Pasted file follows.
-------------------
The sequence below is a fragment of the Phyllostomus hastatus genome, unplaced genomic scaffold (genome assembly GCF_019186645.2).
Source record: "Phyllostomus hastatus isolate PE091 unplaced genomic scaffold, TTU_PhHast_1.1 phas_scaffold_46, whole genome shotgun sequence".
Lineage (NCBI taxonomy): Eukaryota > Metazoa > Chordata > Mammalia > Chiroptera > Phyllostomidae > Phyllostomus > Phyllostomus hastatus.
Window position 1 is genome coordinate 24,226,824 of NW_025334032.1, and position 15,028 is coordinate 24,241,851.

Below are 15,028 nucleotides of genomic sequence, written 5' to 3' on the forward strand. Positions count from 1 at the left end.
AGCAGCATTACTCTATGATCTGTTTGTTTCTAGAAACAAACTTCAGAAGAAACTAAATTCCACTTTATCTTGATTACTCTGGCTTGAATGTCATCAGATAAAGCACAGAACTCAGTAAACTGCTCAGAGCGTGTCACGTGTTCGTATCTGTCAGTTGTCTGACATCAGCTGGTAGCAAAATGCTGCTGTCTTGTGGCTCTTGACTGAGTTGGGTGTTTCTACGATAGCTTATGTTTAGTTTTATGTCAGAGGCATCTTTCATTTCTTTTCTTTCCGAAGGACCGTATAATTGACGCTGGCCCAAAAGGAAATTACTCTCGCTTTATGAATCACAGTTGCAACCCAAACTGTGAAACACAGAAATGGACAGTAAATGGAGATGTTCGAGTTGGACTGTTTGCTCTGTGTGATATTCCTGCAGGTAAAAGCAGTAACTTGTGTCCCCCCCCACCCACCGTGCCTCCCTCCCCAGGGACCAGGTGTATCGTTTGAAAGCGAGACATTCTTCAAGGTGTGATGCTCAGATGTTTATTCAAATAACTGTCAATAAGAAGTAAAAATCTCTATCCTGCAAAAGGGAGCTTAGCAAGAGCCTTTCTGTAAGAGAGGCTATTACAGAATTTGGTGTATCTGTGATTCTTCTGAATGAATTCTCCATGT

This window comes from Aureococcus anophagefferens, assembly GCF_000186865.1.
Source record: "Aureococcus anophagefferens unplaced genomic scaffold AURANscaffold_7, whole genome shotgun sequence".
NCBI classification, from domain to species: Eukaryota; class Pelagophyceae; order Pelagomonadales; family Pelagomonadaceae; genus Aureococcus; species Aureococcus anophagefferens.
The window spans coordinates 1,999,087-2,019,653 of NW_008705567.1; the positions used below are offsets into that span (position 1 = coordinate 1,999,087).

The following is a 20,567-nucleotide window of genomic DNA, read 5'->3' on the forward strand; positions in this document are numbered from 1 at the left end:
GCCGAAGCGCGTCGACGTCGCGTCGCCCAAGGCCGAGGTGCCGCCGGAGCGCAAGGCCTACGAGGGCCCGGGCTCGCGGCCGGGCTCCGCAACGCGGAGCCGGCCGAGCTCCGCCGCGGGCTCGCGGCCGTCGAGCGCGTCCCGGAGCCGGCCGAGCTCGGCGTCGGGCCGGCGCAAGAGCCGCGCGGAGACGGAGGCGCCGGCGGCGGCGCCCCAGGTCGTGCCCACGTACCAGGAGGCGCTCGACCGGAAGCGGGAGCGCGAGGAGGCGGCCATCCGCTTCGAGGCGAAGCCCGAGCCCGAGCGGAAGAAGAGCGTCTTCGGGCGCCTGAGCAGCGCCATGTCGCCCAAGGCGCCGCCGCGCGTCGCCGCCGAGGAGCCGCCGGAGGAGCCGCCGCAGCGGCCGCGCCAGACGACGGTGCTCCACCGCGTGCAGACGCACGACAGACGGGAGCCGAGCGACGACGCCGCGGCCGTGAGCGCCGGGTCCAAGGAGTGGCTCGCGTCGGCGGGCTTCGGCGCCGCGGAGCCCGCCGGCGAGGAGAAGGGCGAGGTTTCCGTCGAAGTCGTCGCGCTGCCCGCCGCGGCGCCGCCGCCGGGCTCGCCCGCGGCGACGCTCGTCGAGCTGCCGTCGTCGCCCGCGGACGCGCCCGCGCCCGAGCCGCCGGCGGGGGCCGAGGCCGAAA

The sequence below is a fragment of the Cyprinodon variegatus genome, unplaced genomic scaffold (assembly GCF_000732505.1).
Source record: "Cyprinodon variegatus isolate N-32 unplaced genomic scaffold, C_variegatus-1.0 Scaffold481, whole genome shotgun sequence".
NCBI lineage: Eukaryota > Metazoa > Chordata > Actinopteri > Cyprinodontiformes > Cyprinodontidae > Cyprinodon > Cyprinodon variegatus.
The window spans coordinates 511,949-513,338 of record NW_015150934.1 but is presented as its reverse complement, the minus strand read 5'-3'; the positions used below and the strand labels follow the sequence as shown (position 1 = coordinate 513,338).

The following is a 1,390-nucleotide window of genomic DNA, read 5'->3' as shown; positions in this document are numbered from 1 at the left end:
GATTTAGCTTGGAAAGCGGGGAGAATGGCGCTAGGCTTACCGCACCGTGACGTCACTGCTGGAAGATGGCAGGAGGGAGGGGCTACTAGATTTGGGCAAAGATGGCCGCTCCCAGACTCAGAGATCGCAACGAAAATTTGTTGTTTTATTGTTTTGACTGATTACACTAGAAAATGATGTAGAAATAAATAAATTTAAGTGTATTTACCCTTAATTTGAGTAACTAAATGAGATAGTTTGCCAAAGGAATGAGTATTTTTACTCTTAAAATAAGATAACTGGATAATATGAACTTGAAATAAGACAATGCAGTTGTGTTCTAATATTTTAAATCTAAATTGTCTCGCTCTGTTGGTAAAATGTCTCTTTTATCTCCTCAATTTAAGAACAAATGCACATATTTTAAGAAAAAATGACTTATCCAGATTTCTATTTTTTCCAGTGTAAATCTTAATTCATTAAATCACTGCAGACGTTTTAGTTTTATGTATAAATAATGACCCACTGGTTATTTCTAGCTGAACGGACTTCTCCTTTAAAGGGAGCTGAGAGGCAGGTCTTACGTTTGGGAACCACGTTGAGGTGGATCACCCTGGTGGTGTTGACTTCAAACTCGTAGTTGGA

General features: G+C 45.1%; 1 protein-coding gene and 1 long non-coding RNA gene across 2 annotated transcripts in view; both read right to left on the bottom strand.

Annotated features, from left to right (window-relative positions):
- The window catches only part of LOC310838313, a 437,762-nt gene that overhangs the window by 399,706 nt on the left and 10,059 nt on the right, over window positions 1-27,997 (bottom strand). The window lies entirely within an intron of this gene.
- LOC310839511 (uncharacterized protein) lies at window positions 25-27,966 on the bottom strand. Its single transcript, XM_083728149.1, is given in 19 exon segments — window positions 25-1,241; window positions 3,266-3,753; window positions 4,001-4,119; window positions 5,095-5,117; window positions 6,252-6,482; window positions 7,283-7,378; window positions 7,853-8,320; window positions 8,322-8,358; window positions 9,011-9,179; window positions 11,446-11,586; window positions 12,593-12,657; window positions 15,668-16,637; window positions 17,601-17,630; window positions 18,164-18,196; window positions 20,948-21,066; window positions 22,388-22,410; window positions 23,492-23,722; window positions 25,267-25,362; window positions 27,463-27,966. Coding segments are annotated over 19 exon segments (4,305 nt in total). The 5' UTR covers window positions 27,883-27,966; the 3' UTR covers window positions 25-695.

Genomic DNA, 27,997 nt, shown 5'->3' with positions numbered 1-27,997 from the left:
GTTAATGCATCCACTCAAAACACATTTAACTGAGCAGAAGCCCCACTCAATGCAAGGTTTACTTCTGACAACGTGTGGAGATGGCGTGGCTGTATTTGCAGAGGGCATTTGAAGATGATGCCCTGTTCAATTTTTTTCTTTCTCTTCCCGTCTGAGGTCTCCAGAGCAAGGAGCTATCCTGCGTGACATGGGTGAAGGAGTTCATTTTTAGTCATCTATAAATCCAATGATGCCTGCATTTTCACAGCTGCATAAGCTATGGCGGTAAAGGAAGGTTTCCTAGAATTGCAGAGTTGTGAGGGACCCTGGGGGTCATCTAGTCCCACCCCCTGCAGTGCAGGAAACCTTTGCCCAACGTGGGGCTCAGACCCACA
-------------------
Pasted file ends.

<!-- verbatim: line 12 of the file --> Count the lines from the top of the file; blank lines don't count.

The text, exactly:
GCCGAAGCGCGTCGACGTCGCGTCGCCCAAGGCCGAGGTGCCGCCGGAGCGCAAGGCCTACGAGGGCCCGGGCTCGCGGCCGGGCTCCGCAACGCGGAGCCGGCCGAGCTCCGCCGCGGGCTCGCGGCCGTCGAGCGCGTCCCGGAGCCGGCCGAGCTCGGCGTCGGGCCGGCGCAAGAGCCGCGCGGAGACGGAGGCGCCGGCGGCGGCGCCCCAGGTCGTGCCCACGTACCAGGAGGCGCTCGACCGGAAGCGGGAGCGCGAGGAGGCGGCCATCCGCTTCGAGGCGAAGCCCGAGCCCGAGCGGAAGAAGAGCGTCTTCGGGCGCCTGAGCAGCGCCATGTCGCCCAAGGCGCCGCCGCGCGTCGCCGCCGAGGAGCCGCCGGAGGAGCCGCCGCAGCGGCCGCGCCAGACGACGGTGCTCCACCGCGTGCAGACGCACGACAGACGGGAGCCGAGCGACGACGCCGCGGCCGTGAGCGCCGGGTCCAAGGAGTGGCTCGCGTCGGCGGGCTTCGGCGCCGCGGAGCCCGCCGGCGAGGAGAAGGGCGAGGTTTCCGTCGAAGTCGTCGCGCTGCCCGCCGCGGCGCCGCCGCCGGGCTCGCCCGCGGCGACGCTCGTCGAGCTGCCGTCGTCGCCCGCGGACGCGCCCGCGCCCGAGCCGCCGGCGGGGGCCGAGGCCGAAA